Search Results

Those whose mission in life is to recover Adam Smith’s supposedly lost legacy just can’t get enough of bashing the work of Karl Polanyi. Like the Energizer bunny, they keep going and going and going. The latest is by Mark Pennington, who claims that Polanyi’s “insights are either historically inaccurate or based on a crude […]

   As I tell my students, nothing gets a mainstream economist frothing at the mouth quite like mentioning Karl Polanyi. Or at least it used to, when mainstream economists actually knew who Polanyi was and grasped—however dismissively—what he wrote about the history of capitalism. To his credit, Eric Hilt (pdf) appears to know something about […]

Right now, lots of people—especially young people—don’t believe in capitalism. And so Harvard economist Sendhil Mullainathan takes it upon himself to make the counter-argument, that capitalism is actually good: because the “free market” fights poverty. But it doesn’t. And it can’t. What Mullainathan describes, when food banks bid on donations (pasta vs. fresh vegetables, for example), is not really a market. As I […]

Both Dani Rodrick and Brad DeLong understand that capitalism can’t be let off the hook. Its failures—which take the form of obscene levels of inequality, growing economic insecurity, and so on—are responsible for what they refer to as the “populist backlash” in the United States and Europe. But, instead of exploring alternatives to capitalism, both Rodrick and DeLong […]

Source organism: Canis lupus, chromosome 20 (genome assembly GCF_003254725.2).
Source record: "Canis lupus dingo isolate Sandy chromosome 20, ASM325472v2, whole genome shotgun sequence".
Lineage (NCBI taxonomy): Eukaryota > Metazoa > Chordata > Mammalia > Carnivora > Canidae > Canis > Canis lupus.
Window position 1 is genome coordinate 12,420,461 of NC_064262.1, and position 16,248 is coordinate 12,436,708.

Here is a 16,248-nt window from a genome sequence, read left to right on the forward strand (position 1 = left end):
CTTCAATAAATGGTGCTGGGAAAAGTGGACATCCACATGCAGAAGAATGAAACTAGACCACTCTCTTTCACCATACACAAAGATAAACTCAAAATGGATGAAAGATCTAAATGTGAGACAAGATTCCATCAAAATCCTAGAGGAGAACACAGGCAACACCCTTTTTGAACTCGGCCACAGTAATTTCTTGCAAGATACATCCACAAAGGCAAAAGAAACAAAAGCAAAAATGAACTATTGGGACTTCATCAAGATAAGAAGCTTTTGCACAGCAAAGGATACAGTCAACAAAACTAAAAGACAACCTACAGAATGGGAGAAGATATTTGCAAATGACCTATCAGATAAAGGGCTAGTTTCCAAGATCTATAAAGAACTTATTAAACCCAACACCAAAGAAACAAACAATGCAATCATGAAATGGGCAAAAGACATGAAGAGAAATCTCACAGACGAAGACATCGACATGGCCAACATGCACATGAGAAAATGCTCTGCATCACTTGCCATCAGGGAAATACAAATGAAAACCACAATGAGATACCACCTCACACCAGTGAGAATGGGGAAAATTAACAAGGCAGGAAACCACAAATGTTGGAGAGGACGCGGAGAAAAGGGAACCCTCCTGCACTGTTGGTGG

Adam Morton and some of his new colleagues at the University of Sydney are organizing a workshop, Questioning the Utopian Springs of Market Economy, in August of this year. The initiative for the workshop stems from the seventieth anniversary, falling in 2014, of the publication of two seminal political economy texts written respectively by Karl […]

Once again, this coming fall, I’ll be teaching Karl Polanyi’s The Great Transformation in my Topics in Political Economy course. It’s a course based entirely on books (plus a few political economy films, starting with Charlie Chaplin’s Modern Times). I teach four classic texts of political economy, starting with Adam Smith’s Wealth of Nations and […]

In the midst of continuing massive unemployment (while ending supplementary unemployment insurance benefits) and poverty (while cutting the food-stamps program), there seems to be a new consensus emerging: that higher minimum wages and Earned Income Tax Credits are complementary programs to help the working poor.* But wait: isn’t it the case that the EITC program—in […]

source Zachary Karabell [ht: gh] is right on two counts: First, the “laws of economics” are often invoked to rule out policies and strategies, including alternative institutions, to solve pressing economic and social problems. And second, “laws of economics” don’t actually exist. Referencing “the laws of economics” as a way to refute arguments or criticize […]

I just received my copy of Meme Wars: The Creative Destruction of Neoclassical Economics, by Kalle Lasn and Adbusters, which I’m finding to be a disconcerting critique of economics. On one hand, Meme Wars is clearly an attempt to question and point in the direction of a radical alternative to neoclassical economics. But, on the […]

Occupy Our Homes is the latest extension of the Occupy movement. Karl Polanyi argued, in The Great Transformation, that capitalism, as a self-regulating market system, was based on three fictitious commodities: labor, land, and money. Occupy Wall Street has successfully contested the commodification of money, in the form of large banks and the stock market. […]